I'm clearing the apartment at the moment, and going through heaps of old papers and magazines accumulated over five years of flights to Damascus. One of these, an Economist
from 2005, contained a review of a book by Juliet Barker about the Battle of Agincourt, and in particular the role of the English long-bow in deciding the outcome. Given the centrality of this weapon to the story, and the Economist's
reputation for precision, it was sad to find in the review two glaring errors in terminology and understanding. One sentence read: "Their weapons were not Tommy-guns but longbows, each six feet long and weighing 150 pounds, strung with gut and equipped with arrows so finely barbed that they could pierce armour-plate." Now, even muscular English archers would have struggled to hold up a ten-stone weight on a fully-extended arm, let alone take good aim; it's a case of misunderstanding terminology. A bow's "weight" is the the force ("pull") required to draw the bow fully. This was usually tested by simply hanging weights on the string until the bow was at full draw, hence "weight". Even so, 150 pounds is a fearsome pull. When I shot competitively in the 1980s my bow's weight was 40 pounds, and that was tough to hold and aim. It was still accurate at 100 yards though, so the longbows at Agincourt must have been devastating. No wonder Henry VIII put such a premium on compulsory archery practice for his subjects.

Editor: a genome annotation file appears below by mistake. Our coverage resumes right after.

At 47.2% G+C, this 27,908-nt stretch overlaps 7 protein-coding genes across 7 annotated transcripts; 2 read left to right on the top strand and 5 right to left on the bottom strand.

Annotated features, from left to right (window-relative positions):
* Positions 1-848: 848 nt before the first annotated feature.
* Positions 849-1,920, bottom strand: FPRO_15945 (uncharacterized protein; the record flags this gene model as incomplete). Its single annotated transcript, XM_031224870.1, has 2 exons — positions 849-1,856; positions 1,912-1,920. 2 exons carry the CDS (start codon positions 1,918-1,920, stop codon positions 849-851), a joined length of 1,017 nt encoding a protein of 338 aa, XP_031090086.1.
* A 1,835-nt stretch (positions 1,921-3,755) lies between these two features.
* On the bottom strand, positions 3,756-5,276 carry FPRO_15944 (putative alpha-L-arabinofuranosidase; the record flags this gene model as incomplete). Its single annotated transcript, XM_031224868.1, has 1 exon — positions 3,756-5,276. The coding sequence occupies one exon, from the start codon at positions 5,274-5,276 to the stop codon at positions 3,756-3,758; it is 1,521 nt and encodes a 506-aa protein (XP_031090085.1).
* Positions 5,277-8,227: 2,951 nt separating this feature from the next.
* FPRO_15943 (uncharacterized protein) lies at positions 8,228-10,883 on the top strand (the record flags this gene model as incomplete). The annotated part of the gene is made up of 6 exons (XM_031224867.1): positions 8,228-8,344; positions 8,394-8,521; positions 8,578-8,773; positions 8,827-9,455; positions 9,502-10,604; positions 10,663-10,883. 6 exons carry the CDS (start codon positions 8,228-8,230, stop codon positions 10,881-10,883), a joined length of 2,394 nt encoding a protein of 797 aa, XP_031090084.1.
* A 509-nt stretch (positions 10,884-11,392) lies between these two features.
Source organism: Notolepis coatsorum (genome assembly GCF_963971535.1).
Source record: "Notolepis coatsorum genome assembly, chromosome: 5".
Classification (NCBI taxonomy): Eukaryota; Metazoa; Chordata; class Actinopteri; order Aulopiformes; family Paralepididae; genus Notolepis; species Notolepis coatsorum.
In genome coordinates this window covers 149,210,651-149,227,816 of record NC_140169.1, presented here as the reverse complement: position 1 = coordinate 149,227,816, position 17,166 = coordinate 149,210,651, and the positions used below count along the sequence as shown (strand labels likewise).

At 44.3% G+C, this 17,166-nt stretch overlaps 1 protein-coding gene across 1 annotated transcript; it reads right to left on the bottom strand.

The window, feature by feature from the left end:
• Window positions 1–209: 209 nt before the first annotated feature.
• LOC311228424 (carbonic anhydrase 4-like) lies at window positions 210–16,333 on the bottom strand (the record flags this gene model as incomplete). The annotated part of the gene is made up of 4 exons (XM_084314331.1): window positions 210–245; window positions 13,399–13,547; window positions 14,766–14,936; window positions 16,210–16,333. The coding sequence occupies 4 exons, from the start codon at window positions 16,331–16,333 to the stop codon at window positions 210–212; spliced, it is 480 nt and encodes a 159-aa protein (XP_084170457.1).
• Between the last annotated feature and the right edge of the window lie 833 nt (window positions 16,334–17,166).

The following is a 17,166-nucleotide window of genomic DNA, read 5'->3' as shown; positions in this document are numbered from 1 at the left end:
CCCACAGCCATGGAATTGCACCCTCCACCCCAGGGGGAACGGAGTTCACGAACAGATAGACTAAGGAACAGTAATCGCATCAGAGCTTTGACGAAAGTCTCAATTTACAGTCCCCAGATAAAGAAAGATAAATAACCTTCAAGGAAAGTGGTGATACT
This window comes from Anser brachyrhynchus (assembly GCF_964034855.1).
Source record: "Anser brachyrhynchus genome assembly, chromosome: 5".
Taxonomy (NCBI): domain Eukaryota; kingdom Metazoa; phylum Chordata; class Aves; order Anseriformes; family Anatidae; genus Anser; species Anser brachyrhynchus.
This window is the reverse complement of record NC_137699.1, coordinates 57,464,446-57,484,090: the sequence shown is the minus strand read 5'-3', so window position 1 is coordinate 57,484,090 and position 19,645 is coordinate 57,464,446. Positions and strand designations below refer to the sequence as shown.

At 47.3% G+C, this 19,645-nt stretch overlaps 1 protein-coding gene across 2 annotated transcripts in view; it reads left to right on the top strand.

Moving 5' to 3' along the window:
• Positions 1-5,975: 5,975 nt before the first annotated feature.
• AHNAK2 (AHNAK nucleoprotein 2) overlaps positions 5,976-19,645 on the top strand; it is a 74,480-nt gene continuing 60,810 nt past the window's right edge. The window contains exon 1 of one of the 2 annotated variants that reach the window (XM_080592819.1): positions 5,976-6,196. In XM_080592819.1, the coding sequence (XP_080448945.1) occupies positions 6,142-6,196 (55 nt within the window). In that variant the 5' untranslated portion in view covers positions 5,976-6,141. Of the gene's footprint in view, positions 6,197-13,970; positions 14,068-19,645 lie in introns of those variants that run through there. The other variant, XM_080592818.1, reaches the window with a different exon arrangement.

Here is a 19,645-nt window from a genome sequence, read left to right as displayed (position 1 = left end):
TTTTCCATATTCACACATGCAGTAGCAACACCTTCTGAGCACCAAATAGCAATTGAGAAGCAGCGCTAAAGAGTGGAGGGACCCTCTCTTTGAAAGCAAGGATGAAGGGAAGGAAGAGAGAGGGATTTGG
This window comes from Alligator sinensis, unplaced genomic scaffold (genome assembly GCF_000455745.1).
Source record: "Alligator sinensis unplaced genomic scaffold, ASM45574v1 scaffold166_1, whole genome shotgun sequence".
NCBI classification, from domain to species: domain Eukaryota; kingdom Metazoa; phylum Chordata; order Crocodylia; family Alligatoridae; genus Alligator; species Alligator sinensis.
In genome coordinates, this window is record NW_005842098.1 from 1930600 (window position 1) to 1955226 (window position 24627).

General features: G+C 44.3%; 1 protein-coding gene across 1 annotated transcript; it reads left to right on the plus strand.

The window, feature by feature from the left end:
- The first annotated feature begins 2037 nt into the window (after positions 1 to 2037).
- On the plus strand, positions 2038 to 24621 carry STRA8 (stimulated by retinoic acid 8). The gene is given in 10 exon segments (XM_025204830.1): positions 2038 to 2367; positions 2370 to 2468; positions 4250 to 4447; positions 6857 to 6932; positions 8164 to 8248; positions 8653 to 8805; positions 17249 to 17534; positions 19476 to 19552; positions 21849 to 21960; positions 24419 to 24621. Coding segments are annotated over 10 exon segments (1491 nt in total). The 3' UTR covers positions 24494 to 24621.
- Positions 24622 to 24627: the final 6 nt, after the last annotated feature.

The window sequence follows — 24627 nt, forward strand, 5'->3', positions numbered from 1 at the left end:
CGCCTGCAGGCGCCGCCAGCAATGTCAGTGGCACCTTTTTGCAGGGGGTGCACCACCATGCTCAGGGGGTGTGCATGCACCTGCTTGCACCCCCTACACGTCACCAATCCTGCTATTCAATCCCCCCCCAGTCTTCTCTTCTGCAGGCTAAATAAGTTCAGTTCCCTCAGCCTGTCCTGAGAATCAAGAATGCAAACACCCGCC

The other error was referring to "firing" arrows at up to twenty a minute. You "shoot" or "loose" arrows. "Fire", not surprisingly, referred originally to setting off cannon or muskets by applying a lighted taper. Sadly the film Lord of the Rings
made the same irksome mistake.
I just hope the book didn't get these things wrong too.